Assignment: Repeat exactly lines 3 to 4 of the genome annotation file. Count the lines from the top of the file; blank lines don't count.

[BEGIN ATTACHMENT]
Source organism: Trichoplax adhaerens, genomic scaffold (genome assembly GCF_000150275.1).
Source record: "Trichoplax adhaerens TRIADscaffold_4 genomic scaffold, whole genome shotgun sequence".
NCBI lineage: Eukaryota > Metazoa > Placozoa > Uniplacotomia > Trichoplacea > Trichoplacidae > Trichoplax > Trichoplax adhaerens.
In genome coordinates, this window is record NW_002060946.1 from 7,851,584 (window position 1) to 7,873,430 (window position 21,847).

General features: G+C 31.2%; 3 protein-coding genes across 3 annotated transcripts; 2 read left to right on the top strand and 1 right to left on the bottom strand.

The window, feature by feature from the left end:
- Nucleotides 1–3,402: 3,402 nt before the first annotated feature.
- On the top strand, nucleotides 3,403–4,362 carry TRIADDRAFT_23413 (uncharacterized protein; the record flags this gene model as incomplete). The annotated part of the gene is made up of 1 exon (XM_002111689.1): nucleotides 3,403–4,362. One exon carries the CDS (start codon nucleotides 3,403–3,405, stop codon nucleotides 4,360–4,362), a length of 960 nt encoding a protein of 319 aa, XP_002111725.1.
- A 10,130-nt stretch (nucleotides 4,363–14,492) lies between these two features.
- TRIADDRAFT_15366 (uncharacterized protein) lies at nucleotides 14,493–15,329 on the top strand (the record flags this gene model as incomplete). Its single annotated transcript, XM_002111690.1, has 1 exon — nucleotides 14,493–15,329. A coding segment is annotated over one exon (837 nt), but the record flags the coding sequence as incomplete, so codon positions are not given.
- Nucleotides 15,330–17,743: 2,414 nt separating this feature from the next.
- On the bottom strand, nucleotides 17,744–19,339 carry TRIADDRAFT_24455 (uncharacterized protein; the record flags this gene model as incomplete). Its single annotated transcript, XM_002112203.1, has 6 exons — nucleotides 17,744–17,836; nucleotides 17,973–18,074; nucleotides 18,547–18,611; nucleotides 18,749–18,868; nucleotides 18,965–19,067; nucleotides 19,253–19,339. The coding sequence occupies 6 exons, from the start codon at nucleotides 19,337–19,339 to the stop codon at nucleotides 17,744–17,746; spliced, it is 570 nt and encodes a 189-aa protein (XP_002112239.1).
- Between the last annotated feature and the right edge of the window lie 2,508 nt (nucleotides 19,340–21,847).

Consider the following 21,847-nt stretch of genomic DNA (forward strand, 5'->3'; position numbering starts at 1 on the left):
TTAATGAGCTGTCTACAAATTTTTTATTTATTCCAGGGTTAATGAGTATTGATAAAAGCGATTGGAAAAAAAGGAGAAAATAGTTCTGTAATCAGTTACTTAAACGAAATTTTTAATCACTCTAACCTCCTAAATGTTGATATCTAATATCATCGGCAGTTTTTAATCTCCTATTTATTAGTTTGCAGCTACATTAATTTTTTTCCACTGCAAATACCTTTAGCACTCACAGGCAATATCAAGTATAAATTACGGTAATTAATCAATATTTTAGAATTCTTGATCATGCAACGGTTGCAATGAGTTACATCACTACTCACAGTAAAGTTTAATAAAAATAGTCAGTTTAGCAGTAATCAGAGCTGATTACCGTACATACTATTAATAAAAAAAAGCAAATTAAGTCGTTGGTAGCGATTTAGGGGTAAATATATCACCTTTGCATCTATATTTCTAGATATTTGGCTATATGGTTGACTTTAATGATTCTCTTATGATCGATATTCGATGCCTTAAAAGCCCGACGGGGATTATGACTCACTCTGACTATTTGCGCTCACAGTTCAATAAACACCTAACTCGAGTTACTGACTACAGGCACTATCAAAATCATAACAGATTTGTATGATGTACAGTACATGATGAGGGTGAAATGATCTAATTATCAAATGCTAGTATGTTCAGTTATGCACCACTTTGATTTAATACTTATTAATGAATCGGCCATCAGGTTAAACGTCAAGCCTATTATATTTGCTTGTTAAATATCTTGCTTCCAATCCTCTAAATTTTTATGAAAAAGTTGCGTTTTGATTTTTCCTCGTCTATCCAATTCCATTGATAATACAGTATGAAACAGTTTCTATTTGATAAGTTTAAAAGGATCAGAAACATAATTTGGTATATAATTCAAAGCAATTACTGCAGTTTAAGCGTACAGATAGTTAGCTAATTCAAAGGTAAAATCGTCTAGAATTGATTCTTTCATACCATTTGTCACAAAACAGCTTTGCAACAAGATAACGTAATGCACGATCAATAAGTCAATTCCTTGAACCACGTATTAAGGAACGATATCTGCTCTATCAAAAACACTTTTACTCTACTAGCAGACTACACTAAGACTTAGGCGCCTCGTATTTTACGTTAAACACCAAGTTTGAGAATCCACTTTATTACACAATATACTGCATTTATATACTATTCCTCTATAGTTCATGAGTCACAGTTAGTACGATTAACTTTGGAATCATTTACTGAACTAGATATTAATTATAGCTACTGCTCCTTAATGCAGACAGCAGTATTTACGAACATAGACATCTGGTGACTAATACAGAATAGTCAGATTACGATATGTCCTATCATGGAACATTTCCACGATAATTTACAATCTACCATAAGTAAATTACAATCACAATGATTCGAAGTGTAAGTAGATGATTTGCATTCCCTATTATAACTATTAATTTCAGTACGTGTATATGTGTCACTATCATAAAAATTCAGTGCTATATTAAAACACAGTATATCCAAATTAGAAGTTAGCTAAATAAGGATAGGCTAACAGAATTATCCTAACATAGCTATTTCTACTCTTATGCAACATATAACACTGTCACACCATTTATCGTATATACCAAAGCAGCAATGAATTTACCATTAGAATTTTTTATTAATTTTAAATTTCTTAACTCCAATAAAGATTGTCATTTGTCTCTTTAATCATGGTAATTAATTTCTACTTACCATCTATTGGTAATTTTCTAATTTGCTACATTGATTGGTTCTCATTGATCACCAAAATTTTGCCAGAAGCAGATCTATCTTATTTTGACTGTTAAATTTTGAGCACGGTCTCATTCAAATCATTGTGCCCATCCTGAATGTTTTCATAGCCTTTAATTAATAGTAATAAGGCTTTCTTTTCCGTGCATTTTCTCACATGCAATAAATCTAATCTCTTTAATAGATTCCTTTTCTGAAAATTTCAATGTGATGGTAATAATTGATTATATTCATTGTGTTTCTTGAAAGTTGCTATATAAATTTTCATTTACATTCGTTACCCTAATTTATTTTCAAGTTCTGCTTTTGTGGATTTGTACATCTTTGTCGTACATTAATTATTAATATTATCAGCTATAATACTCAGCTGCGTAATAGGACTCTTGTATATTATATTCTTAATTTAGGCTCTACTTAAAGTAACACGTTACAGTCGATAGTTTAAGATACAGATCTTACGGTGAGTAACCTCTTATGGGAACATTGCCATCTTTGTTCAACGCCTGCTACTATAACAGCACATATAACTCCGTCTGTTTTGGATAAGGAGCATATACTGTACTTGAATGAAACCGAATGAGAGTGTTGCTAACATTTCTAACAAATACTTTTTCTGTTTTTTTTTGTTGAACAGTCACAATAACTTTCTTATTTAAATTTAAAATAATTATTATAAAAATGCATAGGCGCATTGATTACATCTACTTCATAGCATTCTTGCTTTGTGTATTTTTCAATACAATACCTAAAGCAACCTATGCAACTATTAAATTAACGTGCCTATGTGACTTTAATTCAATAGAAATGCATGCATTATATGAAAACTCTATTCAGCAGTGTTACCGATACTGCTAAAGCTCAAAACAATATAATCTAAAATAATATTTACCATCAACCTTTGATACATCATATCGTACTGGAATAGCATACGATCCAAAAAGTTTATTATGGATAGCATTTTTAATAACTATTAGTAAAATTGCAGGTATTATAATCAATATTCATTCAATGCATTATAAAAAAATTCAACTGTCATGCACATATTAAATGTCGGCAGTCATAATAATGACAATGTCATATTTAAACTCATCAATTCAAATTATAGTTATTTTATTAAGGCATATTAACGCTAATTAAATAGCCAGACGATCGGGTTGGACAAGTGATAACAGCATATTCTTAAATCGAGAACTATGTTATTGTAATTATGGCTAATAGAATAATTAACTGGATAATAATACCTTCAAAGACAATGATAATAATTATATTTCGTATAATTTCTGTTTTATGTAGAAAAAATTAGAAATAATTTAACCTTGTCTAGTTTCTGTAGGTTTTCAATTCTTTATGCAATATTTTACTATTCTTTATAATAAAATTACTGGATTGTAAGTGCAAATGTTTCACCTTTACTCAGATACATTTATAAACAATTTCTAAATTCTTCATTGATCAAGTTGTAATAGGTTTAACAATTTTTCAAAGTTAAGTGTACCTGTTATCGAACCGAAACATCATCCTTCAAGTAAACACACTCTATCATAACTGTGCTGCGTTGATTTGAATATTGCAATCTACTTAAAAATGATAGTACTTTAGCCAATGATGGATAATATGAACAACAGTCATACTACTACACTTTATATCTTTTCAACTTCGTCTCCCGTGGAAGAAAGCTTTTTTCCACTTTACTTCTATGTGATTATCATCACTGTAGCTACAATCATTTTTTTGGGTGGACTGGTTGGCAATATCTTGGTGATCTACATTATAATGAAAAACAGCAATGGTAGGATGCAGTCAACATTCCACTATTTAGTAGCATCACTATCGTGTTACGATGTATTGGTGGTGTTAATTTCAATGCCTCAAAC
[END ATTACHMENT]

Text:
NCBI lineage: Eukaryota > Metazoa > Placozoa > Uniplacotomia > Trichoplacea > Trichoplacidae > Trichoplax > Trichoplax adhaerens.
In genome coordinates, this window is record NW_002060946.1 from 7,851,584 (window position 1) to 7,873,430 (window position 21,847).